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Flocks of snow geese soar from a field on Westham Island in Delta, north of Vancouver, in this file photo from Nov. 15, 2001. For about 30 years, David Boyd has been co-ordinating an annual Christmas bird count in the South Vancouver and Marpole areas as part of a massive, continent-spanning effort.JOHN LEHMANN

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It was snowing and the streets mostly hadn't been plowed but David Boyd knew the six volunteers he was counting on were going to show up for the 117th annual Christmas bird count.

In fair weather and foul for about 30 years, Mr. Boyd has been co-ordinating the count in the South Vancouver and Marpole areas as part of a massive, continent-spanning effort that is North America's longest-running citizen science project.

Of all the things that work in the city, few can claim to work as consistently or for as long as the Christmas bird count.

"We've had to delay a few, but have never cancelled," Mr. Boyd said of his count, which this year recorded 44 different species, mostly around Langara Golf Course and in some pocket parks and green strips of land near the south arm of the Fraser River.

Across North America, thousands of participants identify and record birds on one day that falls between Dec. 14 and Jan. 5. They work in a prescribed circle about 24 kilometres in diameter.

Mr. Boyd, who first began Christmas bird counts in the early 1980s, said he does the count because he enjoys it, even when the weather is bad, as it was when he did his last count on Dec. 16.

"I get a great thrill out of watching birds and I get a lot of pleasure also in seeing other people enjoy it," he said.

"It attracts quite a few people who are very tentative about birding. They feel they aren't adequate, but, if you put them with someone who has birdwatching skills, it often quite inspires them."

Dr. David Bradley, B.C. program manager for Bird Studies Canada, said the thousands of volunteers who turn out each year in the province to help with the count have fun, but they also contribute important scientific data.

"Like with any citizen science project, there's going to be some observational error and … it's going to be higher than if you have trained scientists going out. That's understood," he said.

"But you standardize it as much as possible. The location, the time they go out and … usually each team has an experienced leader who can help train others and help correct for identification mistakes. There is always going to be error, but the idea is if you collect enough data the errors will be smoothed out."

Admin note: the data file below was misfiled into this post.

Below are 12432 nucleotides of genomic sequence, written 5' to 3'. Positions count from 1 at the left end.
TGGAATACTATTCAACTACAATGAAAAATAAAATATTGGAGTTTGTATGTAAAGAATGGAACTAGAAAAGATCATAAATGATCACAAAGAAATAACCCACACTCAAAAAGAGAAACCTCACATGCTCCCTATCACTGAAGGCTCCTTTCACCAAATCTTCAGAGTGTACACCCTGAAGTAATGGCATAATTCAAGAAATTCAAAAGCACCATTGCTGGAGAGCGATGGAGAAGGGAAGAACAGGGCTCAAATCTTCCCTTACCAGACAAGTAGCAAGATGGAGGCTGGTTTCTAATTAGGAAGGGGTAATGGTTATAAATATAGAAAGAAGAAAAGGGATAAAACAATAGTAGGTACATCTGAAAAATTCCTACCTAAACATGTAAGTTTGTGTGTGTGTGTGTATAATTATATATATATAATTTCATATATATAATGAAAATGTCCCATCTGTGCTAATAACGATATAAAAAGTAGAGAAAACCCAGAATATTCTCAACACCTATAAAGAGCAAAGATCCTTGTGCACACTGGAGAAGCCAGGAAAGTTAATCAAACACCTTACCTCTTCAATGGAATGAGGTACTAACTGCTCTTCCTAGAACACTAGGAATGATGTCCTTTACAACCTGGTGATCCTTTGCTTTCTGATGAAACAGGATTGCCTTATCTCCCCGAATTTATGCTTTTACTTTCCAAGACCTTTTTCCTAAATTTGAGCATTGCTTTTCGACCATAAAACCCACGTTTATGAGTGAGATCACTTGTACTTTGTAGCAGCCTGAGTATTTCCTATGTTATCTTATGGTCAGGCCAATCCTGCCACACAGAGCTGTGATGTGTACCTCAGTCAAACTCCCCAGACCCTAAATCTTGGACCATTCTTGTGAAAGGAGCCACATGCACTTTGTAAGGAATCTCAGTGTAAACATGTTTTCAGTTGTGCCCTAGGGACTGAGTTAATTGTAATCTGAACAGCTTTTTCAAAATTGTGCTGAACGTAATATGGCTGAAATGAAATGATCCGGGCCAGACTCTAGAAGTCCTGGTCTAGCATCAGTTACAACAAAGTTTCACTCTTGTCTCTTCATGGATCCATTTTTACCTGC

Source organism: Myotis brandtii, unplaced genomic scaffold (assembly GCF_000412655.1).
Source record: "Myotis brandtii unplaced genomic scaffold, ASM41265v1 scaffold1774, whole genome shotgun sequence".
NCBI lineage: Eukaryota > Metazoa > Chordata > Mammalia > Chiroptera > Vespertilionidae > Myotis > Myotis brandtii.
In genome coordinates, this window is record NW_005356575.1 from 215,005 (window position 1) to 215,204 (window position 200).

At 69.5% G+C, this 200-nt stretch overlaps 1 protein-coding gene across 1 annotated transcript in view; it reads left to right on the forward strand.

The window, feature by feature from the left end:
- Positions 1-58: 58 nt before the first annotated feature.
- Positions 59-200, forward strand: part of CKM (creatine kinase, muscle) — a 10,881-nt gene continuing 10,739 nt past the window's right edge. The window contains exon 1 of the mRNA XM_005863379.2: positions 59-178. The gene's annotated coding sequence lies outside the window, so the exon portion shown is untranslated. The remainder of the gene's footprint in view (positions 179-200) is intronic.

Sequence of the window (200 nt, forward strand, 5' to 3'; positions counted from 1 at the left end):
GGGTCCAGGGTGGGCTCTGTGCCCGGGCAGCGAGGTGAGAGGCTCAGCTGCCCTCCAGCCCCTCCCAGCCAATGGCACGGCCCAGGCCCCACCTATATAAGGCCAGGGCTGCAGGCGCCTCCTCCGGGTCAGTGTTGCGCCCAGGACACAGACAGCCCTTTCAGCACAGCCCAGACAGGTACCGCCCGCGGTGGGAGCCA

Dr. Bradley said the Christmas bird count is a valuable tool in tracking broad trends in bird populations. "This is a really good long-term data set."

Around B.C. last year, there were 99 separate counts involving 2,864 volunteer field observers and another 633 people who did counts at their backyard bird feeders.

About 165 volunteers – including the half-dozen with Mr. Boyd's circle – were in the field in Vancouver, and five did feeder counts.

In total, 217 species were recorded provincewide in the 2015-16 count. The latest numbers are still coming in.

Last year, waterfowl numbers were up in B.C., with big increases in the cackling goose and Canada goose (2,168 and 55,383, respectively) and a record number of bufflehead (19,089), mostly in the Southern Gulf Islands and on southern Vancouver Island.

According to Bird Studies Canada, the number of Pacific loons also increased with almost 7,000 counted, including a remarkable flock of 2,712 off Rose Spit in Haida Gwaii.

While birdwatchers like to record big numbers, they can get even more excited by rarity.

"The most unusual bird for the count was likely the Canadian Christmas Bird Count's first Siberian accentor," Bird Studies Canada reported of a sighting in White Rock that triggered a "rare bird alert."

The small songbird had somehow strayed – it breeds in Siberia and winters in Southeast Asia – and might not have been seen except for the Christmas bird count volunteers.

Mr. Boyd hasn't seen any extremely rare birds during the Christmas bird counts he's done in Vancouver, but there are often uncommon species that generate some excitement.

"One year, we had a rough-legged hawk which in an urban area is quite unusual, although you can see them in Richmond and Ladner," he said.

Over the years, he's noted some significant changes in Vancouver's bird population, with some numbers going up and others falling dramatically.

"A plus is Anna's hummingbird. At the golf course, the first [ever sighted there] was in 2008 and now we regularly see eight," he said.

"On the other hand, when you look at swallows, it is a bit of a disaster. You used to see swallows lining the power line down the lane and you don't see that any more."

That and other pieces of data collected by volunteers during the Christmas bird count are helping scientists understand how habitat and climate changes are affecting birds.

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